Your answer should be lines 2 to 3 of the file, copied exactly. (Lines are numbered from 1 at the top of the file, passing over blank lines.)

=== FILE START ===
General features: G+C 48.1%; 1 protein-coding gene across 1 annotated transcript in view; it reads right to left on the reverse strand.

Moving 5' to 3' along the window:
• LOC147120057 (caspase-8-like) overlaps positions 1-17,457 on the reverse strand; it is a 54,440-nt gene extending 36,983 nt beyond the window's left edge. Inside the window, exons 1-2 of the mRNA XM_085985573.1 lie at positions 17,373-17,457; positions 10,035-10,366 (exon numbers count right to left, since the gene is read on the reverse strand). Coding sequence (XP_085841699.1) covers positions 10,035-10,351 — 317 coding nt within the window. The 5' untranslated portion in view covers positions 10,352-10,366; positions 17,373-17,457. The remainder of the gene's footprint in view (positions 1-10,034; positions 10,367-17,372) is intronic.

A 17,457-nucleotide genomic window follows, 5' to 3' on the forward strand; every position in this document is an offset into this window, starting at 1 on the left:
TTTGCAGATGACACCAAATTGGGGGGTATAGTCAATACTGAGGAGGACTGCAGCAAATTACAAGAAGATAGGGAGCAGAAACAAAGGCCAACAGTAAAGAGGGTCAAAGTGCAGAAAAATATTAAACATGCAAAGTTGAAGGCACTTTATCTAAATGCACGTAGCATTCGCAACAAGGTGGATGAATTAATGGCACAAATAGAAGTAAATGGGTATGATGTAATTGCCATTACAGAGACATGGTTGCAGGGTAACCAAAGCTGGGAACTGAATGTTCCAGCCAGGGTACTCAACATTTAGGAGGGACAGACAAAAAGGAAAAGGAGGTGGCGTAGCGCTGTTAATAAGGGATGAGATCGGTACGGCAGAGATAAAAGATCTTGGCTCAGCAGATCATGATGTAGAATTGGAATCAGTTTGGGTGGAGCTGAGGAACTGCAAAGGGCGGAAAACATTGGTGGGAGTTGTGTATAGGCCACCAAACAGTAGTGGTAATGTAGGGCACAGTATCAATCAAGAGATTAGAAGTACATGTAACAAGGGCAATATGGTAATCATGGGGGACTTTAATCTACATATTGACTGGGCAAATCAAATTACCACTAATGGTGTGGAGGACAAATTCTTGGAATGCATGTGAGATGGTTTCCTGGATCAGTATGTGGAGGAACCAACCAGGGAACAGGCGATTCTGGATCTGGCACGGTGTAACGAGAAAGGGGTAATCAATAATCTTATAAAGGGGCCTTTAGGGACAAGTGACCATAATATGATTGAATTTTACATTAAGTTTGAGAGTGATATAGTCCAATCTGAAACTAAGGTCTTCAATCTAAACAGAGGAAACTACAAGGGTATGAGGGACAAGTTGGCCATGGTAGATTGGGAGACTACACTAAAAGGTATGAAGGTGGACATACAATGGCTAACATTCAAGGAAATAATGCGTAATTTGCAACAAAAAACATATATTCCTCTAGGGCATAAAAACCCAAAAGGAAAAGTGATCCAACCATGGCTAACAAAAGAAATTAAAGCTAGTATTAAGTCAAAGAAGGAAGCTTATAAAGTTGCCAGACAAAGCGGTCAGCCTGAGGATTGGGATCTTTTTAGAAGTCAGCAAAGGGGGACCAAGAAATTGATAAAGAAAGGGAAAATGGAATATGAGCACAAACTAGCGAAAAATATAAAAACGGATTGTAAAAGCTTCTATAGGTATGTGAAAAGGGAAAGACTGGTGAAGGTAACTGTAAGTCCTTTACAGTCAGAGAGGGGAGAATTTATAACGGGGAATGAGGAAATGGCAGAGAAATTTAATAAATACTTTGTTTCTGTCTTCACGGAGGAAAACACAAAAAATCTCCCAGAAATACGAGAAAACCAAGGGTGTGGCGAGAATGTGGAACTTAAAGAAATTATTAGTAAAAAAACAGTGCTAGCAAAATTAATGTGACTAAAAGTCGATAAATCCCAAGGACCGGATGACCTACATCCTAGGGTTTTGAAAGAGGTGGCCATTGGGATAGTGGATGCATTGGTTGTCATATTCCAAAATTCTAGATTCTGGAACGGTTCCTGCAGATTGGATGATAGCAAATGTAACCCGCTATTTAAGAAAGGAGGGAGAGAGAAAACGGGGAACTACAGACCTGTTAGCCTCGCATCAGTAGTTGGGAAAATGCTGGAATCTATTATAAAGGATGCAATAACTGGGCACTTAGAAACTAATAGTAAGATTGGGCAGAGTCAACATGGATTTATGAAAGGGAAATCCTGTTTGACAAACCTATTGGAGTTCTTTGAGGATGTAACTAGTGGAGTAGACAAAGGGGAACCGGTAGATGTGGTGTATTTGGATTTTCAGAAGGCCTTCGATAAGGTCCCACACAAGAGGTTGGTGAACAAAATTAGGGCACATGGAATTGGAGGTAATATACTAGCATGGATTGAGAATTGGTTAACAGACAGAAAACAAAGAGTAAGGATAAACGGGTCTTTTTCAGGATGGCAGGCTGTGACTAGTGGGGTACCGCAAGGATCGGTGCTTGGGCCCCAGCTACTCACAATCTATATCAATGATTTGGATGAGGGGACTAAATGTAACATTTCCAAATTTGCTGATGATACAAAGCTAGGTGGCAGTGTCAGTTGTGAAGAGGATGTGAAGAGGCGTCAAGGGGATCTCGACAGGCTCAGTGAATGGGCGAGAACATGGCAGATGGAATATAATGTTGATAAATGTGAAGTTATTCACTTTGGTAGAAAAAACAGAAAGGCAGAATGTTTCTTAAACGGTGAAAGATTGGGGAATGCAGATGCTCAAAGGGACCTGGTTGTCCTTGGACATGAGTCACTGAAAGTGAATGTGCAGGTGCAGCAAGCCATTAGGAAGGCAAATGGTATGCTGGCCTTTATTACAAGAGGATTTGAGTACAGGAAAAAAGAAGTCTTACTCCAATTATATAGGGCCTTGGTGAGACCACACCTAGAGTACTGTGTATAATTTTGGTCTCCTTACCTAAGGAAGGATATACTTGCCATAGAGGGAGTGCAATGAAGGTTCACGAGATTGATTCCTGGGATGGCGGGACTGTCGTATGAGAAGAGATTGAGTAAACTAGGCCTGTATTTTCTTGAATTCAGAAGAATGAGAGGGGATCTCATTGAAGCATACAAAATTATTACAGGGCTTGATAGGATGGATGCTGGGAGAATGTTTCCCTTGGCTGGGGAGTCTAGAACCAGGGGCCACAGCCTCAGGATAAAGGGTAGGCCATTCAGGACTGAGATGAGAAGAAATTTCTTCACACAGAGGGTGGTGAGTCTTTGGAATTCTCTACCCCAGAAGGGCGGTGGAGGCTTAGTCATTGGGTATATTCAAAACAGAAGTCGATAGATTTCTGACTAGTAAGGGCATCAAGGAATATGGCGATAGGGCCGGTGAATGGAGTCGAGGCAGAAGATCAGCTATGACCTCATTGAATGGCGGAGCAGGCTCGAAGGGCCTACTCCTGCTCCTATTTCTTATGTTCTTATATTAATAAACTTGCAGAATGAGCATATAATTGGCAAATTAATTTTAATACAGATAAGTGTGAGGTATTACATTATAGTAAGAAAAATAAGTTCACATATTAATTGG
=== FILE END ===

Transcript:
Moving 5' to 3' along the window:
• LOC147120057 (caspase-8-like) overlaps positions 1-17,457 on the reverse strand; it is a 54,440-nt gene extending 36,983 nt beyond the window's left edge. Inside the window, exons 1-2 of the mRNA XM_085985573.1 lie at positions 17,373-17,457; positions 10,035-10,366 (exon numbers count right to left, since the gene is read on the reverse strand). Coding sequence (XP_085841699.1) covers positions 10,035-10,351 — 317 coding nt within the window. The 5' untranslated portion in view covers positions 10,352-10,366; positions 17,373-17,457. The remainder of the gene's footprint in view (positions 1-10,034; positions 10,367-17,372) is intronic.